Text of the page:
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GOP baseball gunman committed ‘act of terrorism’ after ‘casing’ park for months – report

GOP baseball gunman committed ‘act of terrorism’ after ‘casing’ park for months – report
The gunman who fired at GOP lawmakers at a baseball field in Alexandria, Virginia, was “fueled by rage against Republican legislators” after the 2016 presidential election and “decided to commit an act of terrorism,” a new report finds.

Bryan Porter, the Commonwealth’s Attorney for the city of Alexandria, found in his investigation that James Hodgkinson, the Illinois man who attacked a group of Republicans at a baseball field, had been “casing” the field for months before the shooting.

Hodgkinson, a 66-year-old unemployed home inspector, picked the location as his target months in advance according to witnesses who reported him walking around the field as early as April.

The report states that Hodgkinson “held strong political opinions and was very unhappy about the outcome of the 2016 presidential election,” and that he spent a “significant amount of time” expressing his political views on social media.

Before leaving his hometown in Illinois, Hodgkinson was also making vague statements about how he would “not be around much longer” to family members, the report said.

Porter contradicts the FBI, who referred to the shooting as an “assault” in a June press release, adding that they did not “believe there is a nexus to terrorism.”

“The evidence in this case establishes beyond a reasonable doubt that the suspect, fueled by rage against Republican legislators, decided to commit an act of terrorism,” Porter wrote.

Terrorism is defined by the Code of Virginia as an act of violence “committed with the intent to (i) intimidate the civilian population at large or (ii) influence the conduct or activities of the government of the United States, a state or locality through intimidation.”

On June 14, 2017, a team of lawmakers were holding their regular morning practices at the Eugene Simpson Stadium Park when Hodgkinson shot House Majority Whip Steve Scalise (R-Louisiana) and three others.

At 7:02am, Hodgkinson approached two members of the baseball team and asked them whether the practice was for the Democrats or Republicans. When they responded that it was for the Republicans, Hodgkinson responded, “OK, thanks,” and walked to his nearby van.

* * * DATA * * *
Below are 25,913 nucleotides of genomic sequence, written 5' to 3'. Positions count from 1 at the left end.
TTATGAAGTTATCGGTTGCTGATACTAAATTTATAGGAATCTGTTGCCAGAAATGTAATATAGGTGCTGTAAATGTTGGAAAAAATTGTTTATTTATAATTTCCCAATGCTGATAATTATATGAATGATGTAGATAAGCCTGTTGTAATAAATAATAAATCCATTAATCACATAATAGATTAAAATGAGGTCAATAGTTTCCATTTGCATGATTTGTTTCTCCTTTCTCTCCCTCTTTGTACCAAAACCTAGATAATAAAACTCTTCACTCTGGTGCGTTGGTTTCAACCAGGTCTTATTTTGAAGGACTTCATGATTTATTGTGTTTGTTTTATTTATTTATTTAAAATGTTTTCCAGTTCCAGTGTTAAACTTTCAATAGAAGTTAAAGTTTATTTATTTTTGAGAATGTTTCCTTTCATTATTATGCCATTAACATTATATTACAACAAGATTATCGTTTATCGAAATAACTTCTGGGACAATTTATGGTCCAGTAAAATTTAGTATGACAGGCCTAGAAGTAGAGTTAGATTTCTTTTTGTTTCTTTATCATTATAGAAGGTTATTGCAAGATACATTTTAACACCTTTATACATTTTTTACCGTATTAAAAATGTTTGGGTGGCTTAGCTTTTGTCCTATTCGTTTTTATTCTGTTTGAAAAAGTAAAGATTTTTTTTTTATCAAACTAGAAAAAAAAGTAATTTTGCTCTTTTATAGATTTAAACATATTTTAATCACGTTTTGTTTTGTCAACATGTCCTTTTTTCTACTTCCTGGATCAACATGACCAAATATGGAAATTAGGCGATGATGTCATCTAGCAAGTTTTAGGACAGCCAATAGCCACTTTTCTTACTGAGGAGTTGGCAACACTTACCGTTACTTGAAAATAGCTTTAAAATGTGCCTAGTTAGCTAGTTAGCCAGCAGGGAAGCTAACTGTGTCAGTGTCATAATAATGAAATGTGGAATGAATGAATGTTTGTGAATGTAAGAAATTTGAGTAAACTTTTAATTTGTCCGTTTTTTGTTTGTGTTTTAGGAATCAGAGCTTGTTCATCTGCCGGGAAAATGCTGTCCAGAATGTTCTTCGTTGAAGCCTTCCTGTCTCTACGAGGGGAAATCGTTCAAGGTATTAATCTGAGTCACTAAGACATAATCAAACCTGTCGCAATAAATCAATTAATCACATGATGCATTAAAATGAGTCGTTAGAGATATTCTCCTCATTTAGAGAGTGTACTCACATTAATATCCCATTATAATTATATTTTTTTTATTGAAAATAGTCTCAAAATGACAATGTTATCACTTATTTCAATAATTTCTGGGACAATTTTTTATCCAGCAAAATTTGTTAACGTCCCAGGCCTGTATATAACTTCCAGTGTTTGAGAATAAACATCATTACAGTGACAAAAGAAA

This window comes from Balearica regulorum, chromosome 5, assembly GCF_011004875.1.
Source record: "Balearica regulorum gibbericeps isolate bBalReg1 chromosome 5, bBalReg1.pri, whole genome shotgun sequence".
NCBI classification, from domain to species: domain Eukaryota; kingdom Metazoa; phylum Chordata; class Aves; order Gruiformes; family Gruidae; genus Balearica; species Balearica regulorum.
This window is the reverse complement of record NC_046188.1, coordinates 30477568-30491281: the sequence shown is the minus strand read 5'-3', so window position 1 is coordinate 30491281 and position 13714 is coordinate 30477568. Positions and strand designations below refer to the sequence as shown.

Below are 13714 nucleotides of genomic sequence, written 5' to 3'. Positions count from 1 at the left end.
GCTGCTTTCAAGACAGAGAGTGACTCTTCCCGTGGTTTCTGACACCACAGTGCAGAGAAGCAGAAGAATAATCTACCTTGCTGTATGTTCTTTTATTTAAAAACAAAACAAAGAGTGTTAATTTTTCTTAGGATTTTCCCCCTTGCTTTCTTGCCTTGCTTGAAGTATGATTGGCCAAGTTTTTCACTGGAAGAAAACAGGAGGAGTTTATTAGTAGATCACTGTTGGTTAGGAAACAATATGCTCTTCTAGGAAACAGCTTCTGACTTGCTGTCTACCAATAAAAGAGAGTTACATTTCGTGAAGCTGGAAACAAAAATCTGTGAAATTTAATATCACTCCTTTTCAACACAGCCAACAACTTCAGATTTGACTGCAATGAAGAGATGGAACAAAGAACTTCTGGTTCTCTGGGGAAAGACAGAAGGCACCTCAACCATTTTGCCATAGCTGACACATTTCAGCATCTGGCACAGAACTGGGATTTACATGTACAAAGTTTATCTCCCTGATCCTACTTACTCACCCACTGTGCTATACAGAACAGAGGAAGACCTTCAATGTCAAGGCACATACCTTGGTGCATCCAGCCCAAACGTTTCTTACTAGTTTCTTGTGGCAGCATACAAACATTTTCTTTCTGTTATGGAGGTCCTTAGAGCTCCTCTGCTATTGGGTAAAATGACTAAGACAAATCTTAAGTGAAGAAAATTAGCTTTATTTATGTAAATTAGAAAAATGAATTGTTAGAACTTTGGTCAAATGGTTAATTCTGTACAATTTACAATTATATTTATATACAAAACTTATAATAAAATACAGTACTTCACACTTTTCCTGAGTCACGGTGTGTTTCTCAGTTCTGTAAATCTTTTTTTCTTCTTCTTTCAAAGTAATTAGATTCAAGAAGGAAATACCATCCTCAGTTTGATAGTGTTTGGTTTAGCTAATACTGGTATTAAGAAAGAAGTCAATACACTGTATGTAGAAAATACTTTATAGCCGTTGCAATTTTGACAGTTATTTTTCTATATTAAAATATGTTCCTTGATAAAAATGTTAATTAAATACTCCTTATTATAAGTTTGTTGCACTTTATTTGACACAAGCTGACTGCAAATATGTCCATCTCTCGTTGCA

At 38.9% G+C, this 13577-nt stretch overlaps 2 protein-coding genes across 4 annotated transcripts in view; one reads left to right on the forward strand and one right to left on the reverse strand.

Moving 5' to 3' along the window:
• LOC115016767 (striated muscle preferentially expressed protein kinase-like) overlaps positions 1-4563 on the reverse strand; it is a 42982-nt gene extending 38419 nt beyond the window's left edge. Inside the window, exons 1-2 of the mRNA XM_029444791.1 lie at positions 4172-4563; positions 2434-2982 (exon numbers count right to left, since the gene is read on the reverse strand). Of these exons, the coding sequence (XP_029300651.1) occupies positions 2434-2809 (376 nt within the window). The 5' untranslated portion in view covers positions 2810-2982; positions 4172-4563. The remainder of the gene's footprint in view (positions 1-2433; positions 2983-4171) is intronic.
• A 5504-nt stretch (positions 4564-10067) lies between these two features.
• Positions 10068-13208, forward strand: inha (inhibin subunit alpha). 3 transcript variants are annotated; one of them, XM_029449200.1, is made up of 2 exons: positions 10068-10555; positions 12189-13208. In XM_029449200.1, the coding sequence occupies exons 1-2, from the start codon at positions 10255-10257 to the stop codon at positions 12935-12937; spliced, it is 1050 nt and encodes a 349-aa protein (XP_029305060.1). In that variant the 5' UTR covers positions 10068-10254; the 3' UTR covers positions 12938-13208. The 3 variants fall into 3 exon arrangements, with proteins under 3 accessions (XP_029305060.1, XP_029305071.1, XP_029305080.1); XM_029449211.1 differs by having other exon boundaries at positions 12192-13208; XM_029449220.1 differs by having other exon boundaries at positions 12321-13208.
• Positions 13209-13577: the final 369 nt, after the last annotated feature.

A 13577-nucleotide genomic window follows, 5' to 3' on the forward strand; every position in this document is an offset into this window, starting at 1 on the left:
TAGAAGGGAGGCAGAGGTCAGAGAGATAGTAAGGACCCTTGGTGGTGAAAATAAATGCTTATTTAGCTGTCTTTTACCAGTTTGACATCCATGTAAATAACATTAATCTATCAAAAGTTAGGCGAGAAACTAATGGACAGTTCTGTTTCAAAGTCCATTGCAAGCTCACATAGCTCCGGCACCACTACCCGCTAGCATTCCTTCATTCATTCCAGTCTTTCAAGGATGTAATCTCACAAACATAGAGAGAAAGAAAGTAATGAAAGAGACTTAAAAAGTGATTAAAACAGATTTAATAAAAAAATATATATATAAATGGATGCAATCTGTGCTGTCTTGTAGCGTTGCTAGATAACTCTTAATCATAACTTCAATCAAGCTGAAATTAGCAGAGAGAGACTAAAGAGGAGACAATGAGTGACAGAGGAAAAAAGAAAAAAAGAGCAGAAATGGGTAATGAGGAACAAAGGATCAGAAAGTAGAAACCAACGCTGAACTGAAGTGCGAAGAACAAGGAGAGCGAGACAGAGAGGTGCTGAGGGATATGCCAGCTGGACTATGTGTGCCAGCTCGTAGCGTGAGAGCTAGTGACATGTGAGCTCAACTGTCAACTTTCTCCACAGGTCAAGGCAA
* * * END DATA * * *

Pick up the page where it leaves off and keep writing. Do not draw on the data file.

Hodgkinson then grabbed a fully loaded Century Arms International SKS semiautomatic rifle and a Smith & Wesson 9mm handgun. Hodgkinson, who had never been convicted of a crime, was able to purchase the guns legally in his home state of Illinois.

Concealing the guns, Hodgkinson walked to a gate near third base, which was locked. The report states that the fact the gate was locked “likely saved lives by preventing the suspect from walking onto the baseball field as he fired.”

Standing behind a fence, Hodgkinson fired 33 shots from his position near third-base until he was engaged by Special Agent David Bailey.

The report states that Bailey “helped avert disaster by ‘pinning down’ the suspect and apparently causing him to alter his plans.”

Taking fire, Hodgkinson ran to another position behind home-plate, where he fired another 29 shots at Special Agent Bailey and Special Agent Crystal Griner.

After police arrived, they were able to neutralize Hodgkinson. In total, officers fired at least 40 rounds at Hodgkinson, striking him three times before they rushed to resuscitate him.

The report states that Hodgkinson was firing at the officers so that he could “return to killing and maiming the unarmed people on the baseball field.”

“On these facts, the agents and officers were justified in reasonably fearing for their lives and the lives of the people on the baseball field,” the report states.

Porter found that the officers “prevented innumerable deaths” by using deadly force.

After reviewing dozens of interviews with eyewitnesses and more than 200 items from the crime scene, Porter, who is tasked with reviewing and analyzing any use of deadly force by law enforcement officers that occurs in the City, concluded that the officer’s use of deadly force “was justified by the doctrine of self-defense as that doctrine is outlined by the law of Virginia.”

Under Virginia’s self-defense laws, a person can use deadly force when they perceive an imminent threat of death or serious bodily injury to themselves or a third party.

“Not only were the actions of the agents and officers reasonable, they were obligatory in light of the overwhelming and determined force employed by the suspect,” Porter wrote.